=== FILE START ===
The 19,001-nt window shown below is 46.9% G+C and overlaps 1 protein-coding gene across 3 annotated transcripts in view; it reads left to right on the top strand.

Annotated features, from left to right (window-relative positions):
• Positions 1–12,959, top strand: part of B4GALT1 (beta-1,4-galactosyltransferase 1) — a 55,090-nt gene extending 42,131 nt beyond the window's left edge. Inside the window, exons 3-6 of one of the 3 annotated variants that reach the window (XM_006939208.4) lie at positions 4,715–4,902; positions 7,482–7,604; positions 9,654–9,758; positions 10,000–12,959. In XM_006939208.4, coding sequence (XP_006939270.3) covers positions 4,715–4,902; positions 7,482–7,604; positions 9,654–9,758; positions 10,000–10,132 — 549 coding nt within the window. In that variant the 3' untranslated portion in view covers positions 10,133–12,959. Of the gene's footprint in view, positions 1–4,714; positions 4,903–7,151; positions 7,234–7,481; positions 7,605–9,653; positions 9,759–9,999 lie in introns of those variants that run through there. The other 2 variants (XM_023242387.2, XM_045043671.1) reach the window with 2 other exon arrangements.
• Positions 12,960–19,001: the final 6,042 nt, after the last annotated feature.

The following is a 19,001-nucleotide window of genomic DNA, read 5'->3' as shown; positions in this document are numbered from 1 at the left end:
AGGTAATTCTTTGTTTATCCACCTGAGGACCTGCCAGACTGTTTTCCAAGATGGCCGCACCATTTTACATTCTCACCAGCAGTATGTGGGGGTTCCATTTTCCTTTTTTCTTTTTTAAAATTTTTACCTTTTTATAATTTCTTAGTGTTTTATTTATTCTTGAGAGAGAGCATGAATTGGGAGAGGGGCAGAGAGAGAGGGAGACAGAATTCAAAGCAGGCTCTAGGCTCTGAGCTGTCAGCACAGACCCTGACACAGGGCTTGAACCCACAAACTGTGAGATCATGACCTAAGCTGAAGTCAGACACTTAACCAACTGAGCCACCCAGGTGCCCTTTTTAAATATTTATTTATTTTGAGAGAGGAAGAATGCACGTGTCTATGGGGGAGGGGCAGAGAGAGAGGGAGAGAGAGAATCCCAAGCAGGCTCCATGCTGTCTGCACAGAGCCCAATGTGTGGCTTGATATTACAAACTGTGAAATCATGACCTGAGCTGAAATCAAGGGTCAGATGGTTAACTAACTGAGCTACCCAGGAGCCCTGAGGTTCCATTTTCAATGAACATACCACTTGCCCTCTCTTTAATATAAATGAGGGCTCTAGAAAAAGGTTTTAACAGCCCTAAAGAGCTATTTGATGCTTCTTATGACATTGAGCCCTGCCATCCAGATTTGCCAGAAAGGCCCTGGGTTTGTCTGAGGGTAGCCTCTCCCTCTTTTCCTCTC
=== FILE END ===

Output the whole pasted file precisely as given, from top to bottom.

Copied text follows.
The 19,001-nt window shown below is 46.9% G+C and overlaps 1 protein-coding gene across 3 annotated transcripts in view; it reads left to right on the top strand.

Annotated features, from left to right (window-relative positions):
• Positions 1–12,959, top strand: part of B4GALT1 (beta-1,4-galactosyltransferase 1) — a 55,090-nt gene extending 42,131 nt beyond the window's left edge. Inside the window, exons 3-6 of one of the 3 annotated variants that reach the window (XM_006939208.4) lie at positions 4,715–4,902; positions 7,482–7,604; positions 9,654–9,758; positions 10,000–12,959. In XM_006939208.4, coding sequence (XP_006939270.3) covers positions 4,715–4,902; positions 7,482–7,604; positions 9,654–9,758; positions 10,000–10,132 — 549 coding nt within the window. In that variant the 3' untranslated portion in view covers positions 10,133–12,959. Of the gene's footprint in view, positions 1–4,714; positions 4,903–7,151; positions 7,234–7,481; positions 7,605–9,653; positions 9,759–9,999 lie in introns of those variants that run through there. The other 2 variants (XM_023242387.2, XM_045043671.1) reach the window with 2 other exon arrangements.
• Positions 12,960–19,001: the final 6,042 nt, after the last annotated feature.

The following is a 19,001-nucleotide window of genomic DNA, read 5'->3' as shown; positions in this document are numbered from 1 at the left end:
AGGTAATTCTTTGTTTATCCACCTGAGGACCTGCCAGACTGTTTTCCAAGATGGCCGCACCATTTTACATTCTCACCAGCAGTATGTGGGGGTTCCATTTTCCTTTTTTCTTTTTTAAAATTTTTACCTTTTTATAATTTCTTAGTGTTTTATTTATTCTTGAGAGAGAGCATGAATTGGGAGAGGGGCAGAGAGAGAGGGAGACAGAATTCAAAGCAGGCTCTAGGCTCTGAGCTGTCAGCACAGACCCTGACACAGGGCTTGAACCCACAAACTGTGAGATCATGACCTAAGCTGAAGTCAGACACTTAACCAACTGAGCCACCCAGGTGCCCTTTTTAAATATTTATTTATTTTGAGAGAGGAAGAATGCACGTGTCTATGGGGGAGGGGCAGAGAGAGAGGGAGAGAGAGAATCCCAAGCAGGCTCCATGCTGTCTGCACAGAGCCCAATGTGTGGCTTGATATTACAAACTGTGAAATCATGACCTGAGCTGAAATCAAGGGTCAGATGGTTAACTAACTGAGCTACCCAGGAGCCCTGAGGTTCCATTTTCAATGAACATACCACTTGCCCTCTCTTTAATATAAATGAGGGCTCTAGAAAAAGGTTTTAACAGCCCTAAAGAGCTATTTGATGCTTCTTATGACATTGAGCCCTGCCATCCAGATTTGCCAGAAAGGCCCTGGGTTTGTCTGAGGGTAGCCTCTCCCTCTTTTCCTCTC